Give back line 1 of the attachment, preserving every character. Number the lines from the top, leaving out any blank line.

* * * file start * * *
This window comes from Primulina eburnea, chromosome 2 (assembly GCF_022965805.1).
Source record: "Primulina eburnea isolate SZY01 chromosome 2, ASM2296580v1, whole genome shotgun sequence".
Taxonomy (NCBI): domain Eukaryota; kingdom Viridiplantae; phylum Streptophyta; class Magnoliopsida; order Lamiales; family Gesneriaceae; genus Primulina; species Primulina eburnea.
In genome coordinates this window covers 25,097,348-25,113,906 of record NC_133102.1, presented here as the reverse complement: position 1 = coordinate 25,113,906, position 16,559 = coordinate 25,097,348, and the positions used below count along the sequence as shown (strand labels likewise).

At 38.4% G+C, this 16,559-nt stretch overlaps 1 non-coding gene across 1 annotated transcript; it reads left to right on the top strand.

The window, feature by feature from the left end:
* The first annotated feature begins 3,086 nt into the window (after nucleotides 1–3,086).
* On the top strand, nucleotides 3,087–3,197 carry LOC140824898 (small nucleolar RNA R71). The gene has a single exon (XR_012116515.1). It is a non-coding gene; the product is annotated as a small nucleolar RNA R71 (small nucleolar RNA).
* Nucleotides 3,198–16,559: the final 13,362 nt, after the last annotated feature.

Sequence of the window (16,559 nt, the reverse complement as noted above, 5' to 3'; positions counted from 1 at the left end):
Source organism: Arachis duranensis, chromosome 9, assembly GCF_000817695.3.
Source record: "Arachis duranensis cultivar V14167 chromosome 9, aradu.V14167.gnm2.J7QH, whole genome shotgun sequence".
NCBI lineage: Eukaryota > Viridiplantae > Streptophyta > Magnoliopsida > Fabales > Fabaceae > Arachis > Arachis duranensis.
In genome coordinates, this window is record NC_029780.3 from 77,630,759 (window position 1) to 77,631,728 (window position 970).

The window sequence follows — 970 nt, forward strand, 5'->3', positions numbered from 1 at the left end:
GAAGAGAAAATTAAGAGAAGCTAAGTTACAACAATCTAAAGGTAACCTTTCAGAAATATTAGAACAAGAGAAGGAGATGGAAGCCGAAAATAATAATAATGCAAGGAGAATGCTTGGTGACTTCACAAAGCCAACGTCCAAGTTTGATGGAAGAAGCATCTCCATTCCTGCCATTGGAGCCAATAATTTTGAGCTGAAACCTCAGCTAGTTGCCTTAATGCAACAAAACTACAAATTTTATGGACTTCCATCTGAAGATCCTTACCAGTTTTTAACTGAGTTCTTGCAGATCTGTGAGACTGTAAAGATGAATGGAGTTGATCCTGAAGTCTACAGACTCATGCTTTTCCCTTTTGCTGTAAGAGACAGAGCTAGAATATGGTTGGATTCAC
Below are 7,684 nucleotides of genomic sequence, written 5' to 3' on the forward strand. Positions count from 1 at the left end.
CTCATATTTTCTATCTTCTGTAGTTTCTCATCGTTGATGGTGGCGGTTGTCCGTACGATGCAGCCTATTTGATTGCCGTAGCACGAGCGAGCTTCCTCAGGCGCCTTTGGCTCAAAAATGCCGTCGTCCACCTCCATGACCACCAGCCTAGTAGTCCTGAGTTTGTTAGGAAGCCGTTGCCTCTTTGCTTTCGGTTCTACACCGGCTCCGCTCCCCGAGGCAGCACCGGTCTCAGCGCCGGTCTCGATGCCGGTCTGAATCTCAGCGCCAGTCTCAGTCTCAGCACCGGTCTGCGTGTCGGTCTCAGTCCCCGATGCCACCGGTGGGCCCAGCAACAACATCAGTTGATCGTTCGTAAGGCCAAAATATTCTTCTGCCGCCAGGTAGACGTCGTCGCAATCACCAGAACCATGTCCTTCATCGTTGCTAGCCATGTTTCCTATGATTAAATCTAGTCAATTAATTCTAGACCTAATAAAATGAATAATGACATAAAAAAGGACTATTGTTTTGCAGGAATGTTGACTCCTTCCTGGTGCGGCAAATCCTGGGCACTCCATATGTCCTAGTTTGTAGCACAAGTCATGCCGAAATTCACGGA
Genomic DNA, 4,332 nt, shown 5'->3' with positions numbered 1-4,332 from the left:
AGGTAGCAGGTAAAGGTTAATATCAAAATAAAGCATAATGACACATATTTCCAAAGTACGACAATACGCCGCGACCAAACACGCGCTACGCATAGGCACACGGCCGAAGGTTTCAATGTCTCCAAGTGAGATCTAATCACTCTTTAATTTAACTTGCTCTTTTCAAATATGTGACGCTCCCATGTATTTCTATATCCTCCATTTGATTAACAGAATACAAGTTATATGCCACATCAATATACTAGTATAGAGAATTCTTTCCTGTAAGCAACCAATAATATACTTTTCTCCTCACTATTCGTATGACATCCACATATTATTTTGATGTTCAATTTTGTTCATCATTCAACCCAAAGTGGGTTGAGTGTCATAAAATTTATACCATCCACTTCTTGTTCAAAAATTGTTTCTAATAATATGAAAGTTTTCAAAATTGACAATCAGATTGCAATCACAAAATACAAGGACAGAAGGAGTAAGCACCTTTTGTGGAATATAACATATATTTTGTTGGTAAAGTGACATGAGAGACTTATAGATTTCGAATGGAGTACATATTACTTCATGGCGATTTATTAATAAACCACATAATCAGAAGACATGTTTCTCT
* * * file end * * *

This window comes from Primulina eburnea, chromosome 2 (assembly GCF_022965805.1).